Good questions and conversations don’t just happen. They come from deep thinking and careful planning. The hardest part is establishing a routine to make them happen, and then sticking to it.
My brother Steve– also a high school social studies teacher with a background in philosophy– developed a routine to foster better classroom conversations. He’s had really good success in a very challenging urban teaching environment on the west side of Chicago.
Coming from a suburban environment, I thought it would be interesting to integrate my focus on essential questions into what he is doing.
Here’s the comprehensive process we’ve come up with so far, broken up into three specific phases: Select, Dissect and Connect
Respect is something adolescents think a lot about.
After all, there are great rewards to being respected: more friends, love from parents, favors from teachers and acceptance from society. That’s a pretty sweet deal.
American history is replete with leaders who also recognized the rewards of being respected and did everything possible to get it. Nowhere is this pursuit better seen than in the years after the Civil War when African-Americans, freed from the bounds of slavery, had to pursue respect under the most difficult of conditions– Jim Crow. Continue reading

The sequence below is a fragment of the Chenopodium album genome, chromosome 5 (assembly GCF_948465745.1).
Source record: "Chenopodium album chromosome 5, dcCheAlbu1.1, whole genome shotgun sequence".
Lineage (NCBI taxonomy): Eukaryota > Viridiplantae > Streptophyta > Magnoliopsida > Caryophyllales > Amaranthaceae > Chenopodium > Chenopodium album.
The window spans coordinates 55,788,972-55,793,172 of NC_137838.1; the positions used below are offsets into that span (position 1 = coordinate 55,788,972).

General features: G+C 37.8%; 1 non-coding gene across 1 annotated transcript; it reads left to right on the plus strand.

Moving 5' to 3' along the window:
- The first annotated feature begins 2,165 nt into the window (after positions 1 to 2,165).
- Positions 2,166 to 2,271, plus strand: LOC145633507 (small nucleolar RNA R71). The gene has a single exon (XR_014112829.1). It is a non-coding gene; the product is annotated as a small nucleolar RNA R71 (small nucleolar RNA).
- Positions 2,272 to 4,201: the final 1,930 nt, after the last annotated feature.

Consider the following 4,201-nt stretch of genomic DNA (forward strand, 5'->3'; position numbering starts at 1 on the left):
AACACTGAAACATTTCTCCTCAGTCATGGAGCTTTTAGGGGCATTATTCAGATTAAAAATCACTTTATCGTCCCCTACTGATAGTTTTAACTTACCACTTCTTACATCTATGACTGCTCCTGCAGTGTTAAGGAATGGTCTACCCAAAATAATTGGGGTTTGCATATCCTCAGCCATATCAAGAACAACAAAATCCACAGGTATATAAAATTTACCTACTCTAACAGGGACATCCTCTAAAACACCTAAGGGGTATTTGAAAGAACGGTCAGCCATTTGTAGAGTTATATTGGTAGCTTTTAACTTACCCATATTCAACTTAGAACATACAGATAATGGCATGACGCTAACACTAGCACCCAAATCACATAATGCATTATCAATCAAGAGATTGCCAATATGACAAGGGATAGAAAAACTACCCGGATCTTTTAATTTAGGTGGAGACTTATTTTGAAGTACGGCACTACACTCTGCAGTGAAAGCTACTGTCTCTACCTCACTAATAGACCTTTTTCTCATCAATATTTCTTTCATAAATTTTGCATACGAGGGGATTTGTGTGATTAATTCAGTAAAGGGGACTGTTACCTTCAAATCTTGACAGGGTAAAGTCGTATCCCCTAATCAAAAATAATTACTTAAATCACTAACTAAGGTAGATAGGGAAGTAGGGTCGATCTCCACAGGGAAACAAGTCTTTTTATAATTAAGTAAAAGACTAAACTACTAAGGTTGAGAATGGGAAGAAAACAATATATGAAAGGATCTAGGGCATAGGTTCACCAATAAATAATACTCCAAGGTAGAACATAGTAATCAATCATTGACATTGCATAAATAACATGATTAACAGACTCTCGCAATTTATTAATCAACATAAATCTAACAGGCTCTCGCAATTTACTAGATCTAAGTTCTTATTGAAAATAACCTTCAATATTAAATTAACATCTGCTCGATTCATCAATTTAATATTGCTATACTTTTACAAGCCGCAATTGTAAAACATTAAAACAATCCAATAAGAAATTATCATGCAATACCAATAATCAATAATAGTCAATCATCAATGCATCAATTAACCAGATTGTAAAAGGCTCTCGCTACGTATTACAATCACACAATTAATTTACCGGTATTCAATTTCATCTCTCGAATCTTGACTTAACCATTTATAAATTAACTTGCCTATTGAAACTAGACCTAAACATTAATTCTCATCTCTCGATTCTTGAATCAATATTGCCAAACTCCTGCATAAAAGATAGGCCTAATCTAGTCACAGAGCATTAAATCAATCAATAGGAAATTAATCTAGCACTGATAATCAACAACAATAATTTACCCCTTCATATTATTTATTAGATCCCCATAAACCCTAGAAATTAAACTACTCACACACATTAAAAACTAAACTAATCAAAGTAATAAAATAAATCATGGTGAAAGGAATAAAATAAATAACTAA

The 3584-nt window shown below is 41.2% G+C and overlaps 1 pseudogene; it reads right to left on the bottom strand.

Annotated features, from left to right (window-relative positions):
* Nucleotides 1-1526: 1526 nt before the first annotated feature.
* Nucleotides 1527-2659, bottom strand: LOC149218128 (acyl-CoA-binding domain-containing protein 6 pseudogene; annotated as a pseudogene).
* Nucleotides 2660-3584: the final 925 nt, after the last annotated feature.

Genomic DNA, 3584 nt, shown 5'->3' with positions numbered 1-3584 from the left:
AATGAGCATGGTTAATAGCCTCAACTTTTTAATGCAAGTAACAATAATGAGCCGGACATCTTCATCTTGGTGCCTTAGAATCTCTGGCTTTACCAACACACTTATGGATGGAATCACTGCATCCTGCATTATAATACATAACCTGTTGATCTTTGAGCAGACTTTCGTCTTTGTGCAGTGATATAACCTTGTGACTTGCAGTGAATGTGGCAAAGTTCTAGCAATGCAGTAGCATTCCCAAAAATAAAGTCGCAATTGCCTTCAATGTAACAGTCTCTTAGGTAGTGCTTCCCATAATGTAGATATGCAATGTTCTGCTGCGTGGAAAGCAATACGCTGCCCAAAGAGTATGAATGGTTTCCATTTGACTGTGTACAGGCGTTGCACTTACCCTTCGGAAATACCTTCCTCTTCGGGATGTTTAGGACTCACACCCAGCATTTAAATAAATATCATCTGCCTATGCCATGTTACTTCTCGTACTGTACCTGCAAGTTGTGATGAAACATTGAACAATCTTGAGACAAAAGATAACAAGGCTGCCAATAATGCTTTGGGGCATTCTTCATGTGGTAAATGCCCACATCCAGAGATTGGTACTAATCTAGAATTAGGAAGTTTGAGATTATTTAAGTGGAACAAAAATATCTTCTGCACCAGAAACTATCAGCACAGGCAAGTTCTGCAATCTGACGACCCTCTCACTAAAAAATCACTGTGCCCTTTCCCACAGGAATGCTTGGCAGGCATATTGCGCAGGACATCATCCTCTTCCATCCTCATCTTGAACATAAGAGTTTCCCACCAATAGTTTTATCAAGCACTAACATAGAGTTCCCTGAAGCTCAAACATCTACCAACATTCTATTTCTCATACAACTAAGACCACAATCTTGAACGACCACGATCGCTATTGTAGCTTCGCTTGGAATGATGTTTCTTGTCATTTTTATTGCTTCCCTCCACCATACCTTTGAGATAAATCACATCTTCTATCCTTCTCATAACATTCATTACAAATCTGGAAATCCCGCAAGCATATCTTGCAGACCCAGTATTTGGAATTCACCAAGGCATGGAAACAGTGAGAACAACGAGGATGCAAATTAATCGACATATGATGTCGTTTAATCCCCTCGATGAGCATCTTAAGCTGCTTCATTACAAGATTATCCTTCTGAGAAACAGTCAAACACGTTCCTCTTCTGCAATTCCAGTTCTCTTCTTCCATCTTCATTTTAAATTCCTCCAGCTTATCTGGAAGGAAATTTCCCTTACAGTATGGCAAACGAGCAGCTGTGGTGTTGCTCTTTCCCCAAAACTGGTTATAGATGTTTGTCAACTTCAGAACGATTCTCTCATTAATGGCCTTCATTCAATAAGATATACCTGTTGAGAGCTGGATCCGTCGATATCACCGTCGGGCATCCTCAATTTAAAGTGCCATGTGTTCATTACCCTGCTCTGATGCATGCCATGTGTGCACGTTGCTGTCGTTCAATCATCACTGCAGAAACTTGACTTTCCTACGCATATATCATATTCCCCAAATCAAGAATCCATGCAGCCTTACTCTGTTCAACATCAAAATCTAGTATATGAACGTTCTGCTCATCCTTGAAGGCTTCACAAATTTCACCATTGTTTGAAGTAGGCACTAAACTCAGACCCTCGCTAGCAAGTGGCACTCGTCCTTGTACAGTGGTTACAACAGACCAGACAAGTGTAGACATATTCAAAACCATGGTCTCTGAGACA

This big question comes from a New York Times article by Beverly Gage, which was shared via Twitter by Mary Ellen Daneels ( @daneels_m ), lead teacher mentor for the Robert R. McCormick Foundation and contributor to IllinoisCivics.org
The article does a fantastic job giving historical perspective on the various movements which have taken root, which include contemporary ones like MeToo, Parkland and Black Lives Matter as well as those dating back to the 60s and before that the temperance and anti-Catholic movements of the early 19th century. There are so many intriguing lines of inquiry and observations but one that I found most compelling was this observation about how movements of today lack staying power. Gage writes… Continue reading
Two truths about teaching:
1. Questions don’t work too well unless students are in the mood for them.
2. Nothing sets a mood like a good story.
Two truths about stories:
1. They captivate the imagination.
2. They create healthy soil on which to grow Big Questions. Continue reading
What makes FDR’s presidency so hard to teach is there is so much relevant content to explore in such a short chunk of time. You have WWII to contend with on the foreign policy front. But then on the domestic front you’re confronted with the maze of alphabet soup programs of the New Deal. And to top it off, since it’s near the end of the year, you’re often rushed.
This is exactly the kind of situation where strategic use of a Big Question can help alleviate some of your pressure without sacrificing the most important content.
US history teacher Bry Roemer found an innovative way to do just that with a question that strikes at the heart of FDR’s New Deal: How much is the government responsible for helping its citizens?
She makes creative use of an advertisement project to get the question in front of students. Here is how she did it along with my commentary on some other ideas for how you could use the question: Continue reading